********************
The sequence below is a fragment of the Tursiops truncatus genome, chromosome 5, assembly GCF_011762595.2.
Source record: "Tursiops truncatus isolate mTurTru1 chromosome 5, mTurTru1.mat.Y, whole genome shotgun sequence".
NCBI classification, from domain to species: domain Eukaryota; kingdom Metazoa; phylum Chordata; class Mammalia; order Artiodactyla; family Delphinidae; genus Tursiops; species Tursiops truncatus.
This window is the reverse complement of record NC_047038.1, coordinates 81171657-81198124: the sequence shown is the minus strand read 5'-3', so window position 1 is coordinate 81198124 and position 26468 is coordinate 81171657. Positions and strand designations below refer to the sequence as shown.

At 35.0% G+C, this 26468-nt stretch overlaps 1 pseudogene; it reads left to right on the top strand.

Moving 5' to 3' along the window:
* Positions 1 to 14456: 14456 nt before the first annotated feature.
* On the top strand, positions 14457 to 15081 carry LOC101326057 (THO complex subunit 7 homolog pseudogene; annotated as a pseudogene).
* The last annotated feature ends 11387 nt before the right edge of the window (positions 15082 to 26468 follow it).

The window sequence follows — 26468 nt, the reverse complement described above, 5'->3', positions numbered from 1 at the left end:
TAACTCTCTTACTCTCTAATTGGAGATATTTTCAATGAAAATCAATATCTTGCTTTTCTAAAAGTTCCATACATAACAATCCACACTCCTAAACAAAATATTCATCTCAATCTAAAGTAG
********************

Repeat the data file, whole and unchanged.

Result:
The sequence below is a fragment of the Tursiops truncatus genome, chromosome 5, assembly GCF_011762595.2.
Source record: "Tursiops truncatus isolate mTurTru1 chromosome 5, mTurTru1.mat.Y, whole genome shotgun sequence".
NCBI classification, from domain to species: domain Eukaryota; kingdom Metazoa; phylum Chordata; class Mammalia; order Artiodactyla; family Delphinidae; genus Tursiops; species Tursiops truncatus.
This window is the reverse complement of record NC_047038.1, coordinates 81171657-81198124: the sequence shown is the minus strand read 5'-3', so window position 1 is coordinate 81198124 and position 26468 is coordinate 81171657. Positions and strand designations below refer to the sequence as shown.

At 35.0% G+C, this 26468-nt stretch overlaps 1 pseudogene; it reads left to right on the top strand.

Moving 5' to 3' along the window:
* Positions 1 to 14456: 14456 nt before the first annotated feature.
* On the top strand, positions 14457 to 15081 carry LOC101326057 (THO complex subunit 7 homolog pseudogene; annotated as a pseudogene).
* The last annotated feature ends 11387 nt before the right edge of the window (positions 15082 to 26468 follow it).

The window sequence follows — 26468 nt, the reverse complement described above, 5'->3', positions numbered from 1 at the left end:
TAACTCTCTTACTCTCTAATTGGAGATATTTTCAATGAAAATCAATATCTTGCTTTTCTAAAAGTTCCATACATAACAATCCACACTCCTAAACAAAATATTCATCTCAATCTAAAGTAG